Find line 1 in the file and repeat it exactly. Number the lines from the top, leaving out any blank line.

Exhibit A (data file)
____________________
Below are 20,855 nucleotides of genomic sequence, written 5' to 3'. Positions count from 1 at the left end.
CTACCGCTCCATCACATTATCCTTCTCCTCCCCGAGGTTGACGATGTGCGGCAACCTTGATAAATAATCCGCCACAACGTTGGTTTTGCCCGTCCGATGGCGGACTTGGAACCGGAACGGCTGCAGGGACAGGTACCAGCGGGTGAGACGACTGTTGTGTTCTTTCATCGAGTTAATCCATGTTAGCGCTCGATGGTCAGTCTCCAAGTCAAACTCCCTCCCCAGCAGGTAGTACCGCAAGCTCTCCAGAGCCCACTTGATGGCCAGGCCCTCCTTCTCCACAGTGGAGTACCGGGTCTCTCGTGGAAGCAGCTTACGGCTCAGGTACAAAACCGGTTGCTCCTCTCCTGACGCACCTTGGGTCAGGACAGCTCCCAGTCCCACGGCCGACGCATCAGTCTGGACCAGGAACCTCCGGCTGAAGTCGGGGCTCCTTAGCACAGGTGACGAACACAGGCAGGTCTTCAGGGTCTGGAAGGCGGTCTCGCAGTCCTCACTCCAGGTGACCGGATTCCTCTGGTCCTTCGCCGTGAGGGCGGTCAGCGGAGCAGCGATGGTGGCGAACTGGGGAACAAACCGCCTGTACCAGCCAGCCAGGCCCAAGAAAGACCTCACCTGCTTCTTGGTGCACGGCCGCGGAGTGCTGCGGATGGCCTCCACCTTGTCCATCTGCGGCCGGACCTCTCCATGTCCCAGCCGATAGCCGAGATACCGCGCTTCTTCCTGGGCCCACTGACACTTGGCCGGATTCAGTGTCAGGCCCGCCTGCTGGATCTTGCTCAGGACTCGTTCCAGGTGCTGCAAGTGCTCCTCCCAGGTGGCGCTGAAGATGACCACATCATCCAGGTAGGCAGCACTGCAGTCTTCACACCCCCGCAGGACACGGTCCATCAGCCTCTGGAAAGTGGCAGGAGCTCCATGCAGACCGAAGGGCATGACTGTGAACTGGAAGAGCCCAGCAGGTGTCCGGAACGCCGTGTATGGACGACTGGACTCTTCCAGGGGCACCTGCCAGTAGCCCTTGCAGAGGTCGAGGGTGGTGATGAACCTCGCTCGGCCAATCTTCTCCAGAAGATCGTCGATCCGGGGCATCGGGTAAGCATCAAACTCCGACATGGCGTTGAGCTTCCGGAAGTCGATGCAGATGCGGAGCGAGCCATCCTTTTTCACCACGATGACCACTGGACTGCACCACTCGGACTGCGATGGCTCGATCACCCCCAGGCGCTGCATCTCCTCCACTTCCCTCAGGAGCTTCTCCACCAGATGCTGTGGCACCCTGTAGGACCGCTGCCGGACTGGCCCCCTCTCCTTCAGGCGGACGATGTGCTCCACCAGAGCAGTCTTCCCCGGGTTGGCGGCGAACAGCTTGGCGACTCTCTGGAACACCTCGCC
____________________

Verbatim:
Below are 20,855 nucleotides of genomic sequence, written 5' to 3'. Positions count from 1 at the left end.